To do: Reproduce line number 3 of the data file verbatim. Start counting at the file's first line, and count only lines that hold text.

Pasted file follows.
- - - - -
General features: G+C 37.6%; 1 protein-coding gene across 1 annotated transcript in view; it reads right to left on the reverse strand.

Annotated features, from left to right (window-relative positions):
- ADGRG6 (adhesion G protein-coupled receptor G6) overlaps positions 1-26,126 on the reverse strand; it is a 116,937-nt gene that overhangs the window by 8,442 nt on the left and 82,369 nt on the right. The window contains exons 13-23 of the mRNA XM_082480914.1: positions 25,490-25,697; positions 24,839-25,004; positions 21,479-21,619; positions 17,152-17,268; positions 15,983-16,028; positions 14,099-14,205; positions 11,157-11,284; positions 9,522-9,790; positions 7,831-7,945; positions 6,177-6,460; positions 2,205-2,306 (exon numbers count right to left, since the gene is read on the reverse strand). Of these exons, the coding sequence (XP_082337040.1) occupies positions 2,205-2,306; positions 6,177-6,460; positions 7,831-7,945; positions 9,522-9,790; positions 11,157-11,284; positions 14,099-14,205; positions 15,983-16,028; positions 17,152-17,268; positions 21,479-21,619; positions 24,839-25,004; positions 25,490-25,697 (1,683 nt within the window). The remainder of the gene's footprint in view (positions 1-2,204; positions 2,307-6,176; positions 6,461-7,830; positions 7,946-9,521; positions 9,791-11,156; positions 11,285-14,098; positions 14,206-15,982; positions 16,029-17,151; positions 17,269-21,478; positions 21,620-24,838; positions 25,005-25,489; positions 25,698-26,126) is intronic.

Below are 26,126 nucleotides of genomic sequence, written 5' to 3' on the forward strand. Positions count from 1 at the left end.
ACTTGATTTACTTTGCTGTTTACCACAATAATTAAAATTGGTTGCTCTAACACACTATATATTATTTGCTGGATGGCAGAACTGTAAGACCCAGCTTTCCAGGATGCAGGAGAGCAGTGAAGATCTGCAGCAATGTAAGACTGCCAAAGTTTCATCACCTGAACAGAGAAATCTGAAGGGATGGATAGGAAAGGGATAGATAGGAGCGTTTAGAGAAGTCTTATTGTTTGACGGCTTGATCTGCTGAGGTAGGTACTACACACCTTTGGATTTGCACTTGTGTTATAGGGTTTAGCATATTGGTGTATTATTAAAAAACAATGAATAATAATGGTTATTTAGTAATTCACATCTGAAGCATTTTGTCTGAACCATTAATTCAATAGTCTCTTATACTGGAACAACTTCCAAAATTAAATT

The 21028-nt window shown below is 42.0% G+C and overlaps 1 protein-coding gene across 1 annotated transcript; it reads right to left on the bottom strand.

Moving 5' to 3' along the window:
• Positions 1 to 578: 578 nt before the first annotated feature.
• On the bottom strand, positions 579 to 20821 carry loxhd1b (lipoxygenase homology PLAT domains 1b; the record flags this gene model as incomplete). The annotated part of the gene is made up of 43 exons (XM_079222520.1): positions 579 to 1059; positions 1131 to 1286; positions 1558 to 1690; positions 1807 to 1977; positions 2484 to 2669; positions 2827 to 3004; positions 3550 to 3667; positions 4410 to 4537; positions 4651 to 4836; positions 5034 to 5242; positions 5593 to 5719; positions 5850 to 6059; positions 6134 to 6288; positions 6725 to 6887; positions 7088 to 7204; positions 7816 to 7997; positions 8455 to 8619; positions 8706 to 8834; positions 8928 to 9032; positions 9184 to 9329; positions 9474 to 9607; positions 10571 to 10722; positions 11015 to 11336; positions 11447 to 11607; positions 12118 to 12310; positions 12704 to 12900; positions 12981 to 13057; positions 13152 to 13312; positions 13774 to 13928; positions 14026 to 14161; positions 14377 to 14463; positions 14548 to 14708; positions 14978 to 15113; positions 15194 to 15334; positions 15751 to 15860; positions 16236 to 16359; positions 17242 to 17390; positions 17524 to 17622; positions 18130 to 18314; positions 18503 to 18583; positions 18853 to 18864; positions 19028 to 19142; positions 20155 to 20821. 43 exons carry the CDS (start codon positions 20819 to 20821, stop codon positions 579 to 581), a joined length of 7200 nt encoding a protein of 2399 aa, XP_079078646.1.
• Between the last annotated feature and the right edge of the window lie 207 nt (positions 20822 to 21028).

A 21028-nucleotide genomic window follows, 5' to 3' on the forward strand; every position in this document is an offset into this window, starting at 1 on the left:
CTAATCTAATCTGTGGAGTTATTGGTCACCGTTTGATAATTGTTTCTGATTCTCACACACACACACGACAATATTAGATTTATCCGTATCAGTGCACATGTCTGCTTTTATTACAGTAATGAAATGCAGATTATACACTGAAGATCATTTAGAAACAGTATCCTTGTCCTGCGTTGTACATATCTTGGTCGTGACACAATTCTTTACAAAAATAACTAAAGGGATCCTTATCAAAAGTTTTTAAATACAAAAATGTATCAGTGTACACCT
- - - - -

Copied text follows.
- ADGRG6 (adhesion G protein-coupled receptor G6) overlaps positions 1-26,126 on the reverse strand; it is a 116,937-nt gene that overhangs the window by 8,442 nt on the left and 82,369 nt on the right. The window contains exons 13-23 of the mRNA XM_082480914.1: positions 25,490-25,697; positions 24,839-25,004; positions 21,479-21,619; positions 17,152-17,268; positions 15,983-16,028; positions 14,099-14,205; positions 11,157-11,284; positions 9,522-9,790; positions 7,831-7,945; positions 6,177-6,460; positions 2,205-2,306 (exon numbers count right to left, since the gene is read on the reverse strand). Of these exons, the coding sequence (XP_082337040.1) occupies positions 2,205-2,306; positions 6,177-6,460; positions 7,831-7,945; positions 9,522-9,790; positions 11,157-11,284; positions 14,099-14,205; positions 15,983-16,028; positions 17,152-17,268; positions 21,479-21,619; positions 24,839-25,004; positions 25,490-25,697 (1,683 nt within the window). The remainder of the gene's footprint in view (positions 1-2,204; positions 2,307-6,176; positions 6,461-7,830; positions 7,946-9,521; positions 9,791-11,156; positions 11,285-14,098; positions 14,206-15,982; positions 16,029-17,151; positions 17,269-21,478; positions 21,620-24,838; positions 25,005-25,489; positions 25,698-26,126) is intronic.